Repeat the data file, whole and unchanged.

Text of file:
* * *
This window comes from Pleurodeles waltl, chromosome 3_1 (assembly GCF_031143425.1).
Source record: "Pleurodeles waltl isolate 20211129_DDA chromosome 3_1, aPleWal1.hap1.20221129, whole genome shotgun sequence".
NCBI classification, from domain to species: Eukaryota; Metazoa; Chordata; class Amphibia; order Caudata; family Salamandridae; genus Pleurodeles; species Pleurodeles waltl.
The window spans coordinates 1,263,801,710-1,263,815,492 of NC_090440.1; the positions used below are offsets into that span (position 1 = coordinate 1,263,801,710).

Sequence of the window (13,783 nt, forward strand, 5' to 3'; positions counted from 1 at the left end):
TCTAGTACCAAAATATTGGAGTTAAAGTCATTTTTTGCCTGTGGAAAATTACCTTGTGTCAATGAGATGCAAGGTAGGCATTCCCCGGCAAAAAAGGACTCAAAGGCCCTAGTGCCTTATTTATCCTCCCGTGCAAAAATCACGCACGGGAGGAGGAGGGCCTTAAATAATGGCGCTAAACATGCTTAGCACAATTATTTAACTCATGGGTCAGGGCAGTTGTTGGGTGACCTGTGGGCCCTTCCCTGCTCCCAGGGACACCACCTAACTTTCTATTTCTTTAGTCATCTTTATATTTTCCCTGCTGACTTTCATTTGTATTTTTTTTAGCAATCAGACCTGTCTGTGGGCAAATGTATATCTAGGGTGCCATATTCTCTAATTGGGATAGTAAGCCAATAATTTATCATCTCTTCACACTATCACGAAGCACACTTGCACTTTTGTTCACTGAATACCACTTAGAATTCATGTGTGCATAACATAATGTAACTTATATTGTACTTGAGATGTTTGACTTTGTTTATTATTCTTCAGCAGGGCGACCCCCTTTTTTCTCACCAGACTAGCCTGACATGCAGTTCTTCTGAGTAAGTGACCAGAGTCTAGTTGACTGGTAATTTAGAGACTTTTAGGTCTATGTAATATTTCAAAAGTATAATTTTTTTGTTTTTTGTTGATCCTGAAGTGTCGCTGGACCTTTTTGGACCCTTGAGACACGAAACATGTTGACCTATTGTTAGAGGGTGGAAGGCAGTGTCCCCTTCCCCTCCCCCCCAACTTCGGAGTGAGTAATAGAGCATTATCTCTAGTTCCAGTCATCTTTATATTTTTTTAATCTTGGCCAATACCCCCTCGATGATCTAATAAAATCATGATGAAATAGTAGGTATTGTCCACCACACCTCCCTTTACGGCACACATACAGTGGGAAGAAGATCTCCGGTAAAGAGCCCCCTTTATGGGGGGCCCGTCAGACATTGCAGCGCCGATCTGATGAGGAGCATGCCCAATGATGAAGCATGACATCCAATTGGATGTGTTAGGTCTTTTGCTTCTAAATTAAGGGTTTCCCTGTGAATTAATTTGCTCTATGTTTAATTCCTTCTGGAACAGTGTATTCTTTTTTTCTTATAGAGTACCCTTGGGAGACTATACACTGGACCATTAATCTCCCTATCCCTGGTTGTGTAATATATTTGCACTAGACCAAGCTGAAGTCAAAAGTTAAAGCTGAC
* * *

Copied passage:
This window comes from Pleurodeles waltl, chromosome 3_1 (assembly GCF_031143425.1).
Source record: "Pleurodeles waltl isolate 20211129_DDA chromosome 3_1, aPleWal1.hap1.20221129, whole genome shotgun sequence".
NCBI classification, from domain to species: Eukaryota; Metazoa; Chordata; class Amphibia; order Caudata; family Salamandridae; genus Pleurodeles; species Pleurodeles waltl.
The window spans coordinates 1,263,801,710-1,263,815,492 of NC_090440.1; the positions used below are offsets into that span (position 1 = coordinate 1,263,801,710).

Sequence of the window (13,783 nt, forward strand, 5' to 3'; positions counted from 1 at the left end):
TCTAGTACCAAAATATTGGAGTTAAAGTCATTTTTTGCCTGTGGAAAATTACCTTGTGTCAATGAGATGCAAGGTAGGCATTCCCCGGCAAAAAAGGACTCAAAGGCCCTAGTGCCTTATTTATCCTCCCGTGCAAAAATCACGCACGGGAGGAGGAGGGCCTTAAATAATGGCGCTAAACATGCTTAGCACAATTATTTAACTCATGGGTCAGGGCAGTTGTTGGGTGACCTGTGGGCCCTTCCCTGCTCCCAGGGACACCACCTAACTTTCTATTTCTTTAGTCATCTTTATATTTTCCCTGCTGACTTTCATTTGTATTTTTTTTAGCAATCAGACCTGTCTGTGGGCAAATGTATATCTAGGGTGCCATATTCTCTAATTGGGATAGTAAGCCAATAATTTATCATCTCTTCACACTATCACGAAGCACACTTGCACTTTTGTTCACTGAATACCACTTAGAATTCATGTGTGCATAACATAATGTAACTTATATTGTACTTGAGATGTTTGACTTTGTTTATTATTCTTCAGCAGGGCGACCCCCTTTTTTCTCACCAGACTAGCCTGACATGCAGTTCTTCTGAGTAAGTGACCAGAGTCTAGTTGACTGGTAATTTAGAGACTTTTAGGTCTATGTAATATTTCAAAAGTATAATTTTTTTGTTTTTTGTTGATCCTGAAGTGTCGCTGGACCTTTTTGGACCCTTGAGACACGAAACATGTTGACCTATTGTTAGAGGGTGGAAGGCAGTGTCCCCTTCCCCTCCCCCCCAACTTCGGAGTGAGTAATAGAGCATTATCTCTAGTTCCAGTCATCTTTATATTTTTTTAATCTTGGCCAATACCCCCTCGATGATCTAATAAAATCATGATGAAATAGTAGGTATTGTCCACCACACCTCCCTTTACGGCACACATACAGTGGGAAGAAGATCTCCGGTAAAGAGCCCCCTTTATGGGGGGCCCGTCAGACATTGCAGCGCCGATCTGATGAGGAGCATGCCCAATGATGAAGCATGACATCCAATTGGATGTGTTAGGTCTTTTGCTTCTAAATTAAGGGTTTCCCTGTGAATTAATTTGCTCTATGTTTAATTCCTTCTGGAACAGTGTATTCTTTTTTTCTTATAGAGTACCCTTGGGAGACTATACACTGGACCATTAATCTCCCTATCCCTGGTTGTGTAATATATTTGCACTAGACCAAGCTGAAGTCAAAAGTTAAAGCTGAC